It was almost 11:00am before either of the two men awoke. Andrew was the first to wake up and as he made his way to the kitchen to fire up the coffeepot, he noticed a small red LED on the cabin’s power supply display that was blinking. “Damn! The batteries didn’t charge yesterday. Junk-ass relay must be going out again.” he thought to himself as he turned around and headed towards the back door of the cabin to fire up the small generator that would provide enough power for a nice hot cup of coffee. Andrew, who was an electrical engineer by trade, had designed a power system for the cabin. Almost every available square inch of space on the roof was covered with solar panels that provided power and also charged a large bank of batteries in the cellar. The batteries provided power to the cabin during the night and on cloudy days. When the batteries were fully charged, they provided enough power for almost two days of normal use and at least twice that long if power was conserved.

Dave awoke to the sound of the small generator engine turning over as Andrew tried to start it. He climbed out of his cot and made his way to the kitchen. He almost instinctively pushed the power button on the coffee maker and didn’t even notice that the power light on the coffeepot did not light up. He hadn’t slept that well, and he knew that there was another long drive ahead and wasn’t looking forward to it. He figured on a good breakfast and then they would have the cabin locked up and be on the road by 1:00pm. As the generator belched to life outside, he stood up and grabbed a clean coffee cup from the rack. As he stood by the coffeepot, he realized why Andrew was outside messing with the generator and shuffled back to his seat.

“It’s going to be a bit longer on the Joe, bud.” Andrew said, as he walked into the kitchen. “I think that damn relay is going out on that inverter. I’ll order one this week and the next time we’re up here I’ll throw it in.” Andrew added, as he double-checked that the coffeepot was now on its way to brewing. “Hey are you going to be getting more of that SS109 in any time soon?” he asked as he grabbed a coffee cup and stood by the coffeepot, waiting for that first cup.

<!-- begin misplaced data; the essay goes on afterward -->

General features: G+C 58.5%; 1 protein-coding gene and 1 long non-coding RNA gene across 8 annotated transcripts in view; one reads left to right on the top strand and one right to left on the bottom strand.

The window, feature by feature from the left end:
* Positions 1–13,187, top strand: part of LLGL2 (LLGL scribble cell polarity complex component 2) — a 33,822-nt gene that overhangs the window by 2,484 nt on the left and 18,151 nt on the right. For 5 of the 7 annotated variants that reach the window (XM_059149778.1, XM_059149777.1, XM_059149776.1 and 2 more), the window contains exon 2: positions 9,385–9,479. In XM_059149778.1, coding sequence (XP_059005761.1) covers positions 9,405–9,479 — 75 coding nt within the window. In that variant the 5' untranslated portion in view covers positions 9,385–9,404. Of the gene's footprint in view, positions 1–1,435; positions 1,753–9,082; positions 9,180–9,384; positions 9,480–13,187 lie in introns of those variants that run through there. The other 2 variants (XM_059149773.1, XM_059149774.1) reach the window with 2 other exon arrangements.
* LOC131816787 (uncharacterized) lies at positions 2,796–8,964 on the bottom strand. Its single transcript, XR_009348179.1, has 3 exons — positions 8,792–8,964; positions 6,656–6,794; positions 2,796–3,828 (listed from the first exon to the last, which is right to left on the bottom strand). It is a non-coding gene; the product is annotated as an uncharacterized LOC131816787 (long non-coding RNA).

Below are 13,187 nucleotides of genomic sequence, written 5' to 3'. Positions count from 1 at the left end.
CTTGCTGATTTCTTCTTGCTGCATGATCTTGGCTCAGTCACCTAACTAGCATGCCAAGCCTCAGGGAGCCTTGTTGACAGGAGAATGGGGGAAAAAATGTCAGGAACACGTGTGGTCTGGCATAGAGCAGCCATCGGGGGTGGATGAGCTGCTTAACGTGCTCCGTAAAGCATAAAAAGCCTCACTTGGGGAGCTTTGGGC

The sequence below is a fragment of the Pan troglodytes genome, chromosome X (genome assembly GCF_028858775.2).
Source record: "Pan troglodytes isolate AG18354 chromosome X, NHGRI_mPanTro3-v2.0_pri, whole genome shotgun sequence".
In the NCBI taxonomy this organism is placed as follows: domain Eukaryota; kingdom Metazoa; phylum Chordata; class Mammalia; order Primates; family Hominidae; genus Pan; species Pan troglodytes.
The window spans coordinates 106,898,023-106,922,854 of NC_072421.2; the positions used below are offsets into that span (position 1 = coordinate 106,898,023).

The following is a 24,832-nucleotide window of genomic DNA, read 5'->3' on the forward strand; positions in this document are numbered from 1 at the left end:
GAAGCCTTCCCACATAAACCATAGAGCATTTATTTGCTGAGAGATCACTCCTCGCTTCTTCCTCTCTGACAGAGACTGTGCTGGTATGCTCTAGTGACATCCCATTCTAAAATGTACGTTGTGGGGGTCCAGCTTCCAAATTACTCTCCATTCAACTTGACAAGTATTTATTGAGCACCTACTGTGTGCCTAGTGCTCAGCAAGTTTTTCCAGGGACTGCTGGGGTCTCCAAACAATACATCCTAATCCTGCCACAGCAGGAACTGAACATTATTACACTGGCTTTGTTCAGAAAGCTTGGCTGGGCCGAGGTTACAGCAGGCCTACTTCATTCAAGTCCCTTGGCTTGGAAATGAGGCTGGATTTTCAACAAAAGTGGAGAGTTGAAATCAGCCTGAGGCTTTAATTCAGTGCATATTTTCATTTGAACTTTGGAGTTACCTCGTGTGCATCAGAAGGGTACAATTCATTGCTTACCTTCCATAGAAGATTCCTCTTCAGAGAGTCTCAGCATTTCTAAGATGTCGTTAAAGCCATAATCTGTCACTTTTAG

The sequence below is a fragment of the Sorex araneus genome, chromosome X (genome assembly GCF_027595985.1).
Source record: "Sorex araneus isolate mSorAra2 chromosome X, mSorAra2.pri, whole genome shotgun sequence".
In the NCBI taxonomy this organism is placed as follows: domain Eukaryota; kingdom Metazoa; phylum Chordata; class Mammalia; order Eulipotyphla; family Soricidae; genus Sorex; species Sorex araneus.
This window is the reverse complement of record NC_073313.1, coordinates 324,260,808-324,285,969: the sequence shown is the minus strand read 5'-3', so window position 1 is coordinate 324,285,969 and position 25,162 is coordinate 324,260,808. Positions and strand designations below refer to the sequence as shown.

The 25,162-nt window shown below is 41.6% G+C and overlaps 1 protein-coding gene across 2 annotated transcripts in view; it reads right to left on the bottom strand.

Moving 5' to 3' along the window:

“Yeah, I should have it in by mid-month. They finally shipped my backorder last week.” Dave said through a yawn. “Those guys sure took their own sweet time getting it out the door too.” he added. Almost a year earlier, Dave had found a really great deal on a large quantity of the 5.56mm NATO ammunition, and had ordered it sight unseen. He knew that it would be easy to sell and he and other members of the PCHC needed some as well. Dave Tanner owned a small sporting goods shop on the old interstate that ran through the center of Peoa, a small town about 50 miles outside of Salt Lake City. He mainly carried fishing tackle and bicycles, but he also carried a good selection of ammunition, hunting and reloading gear and even had a good selection of both rifles and pistols for a shop his size.

The two men quickly made and even more quickly ate a typical hunting camp breakfast of fried spam and eggs on toast. After breakfast, the two men started loading their rifles and other gear into the back of the SUV. As Andrew finished loading the final pieces of gear and closed the rear doors of the truck, he remembered that he wanted to disconnect the battery charging system until he could get the new relay in place. There wasn’t any use in having it malfunction and burn something else out. He climbed down into the cellar and flipped a small toggle switch that disconnected the entire solar charging unit from the series of batteries. He locked up the cabin, climbed into the truck, and the two men were on their way.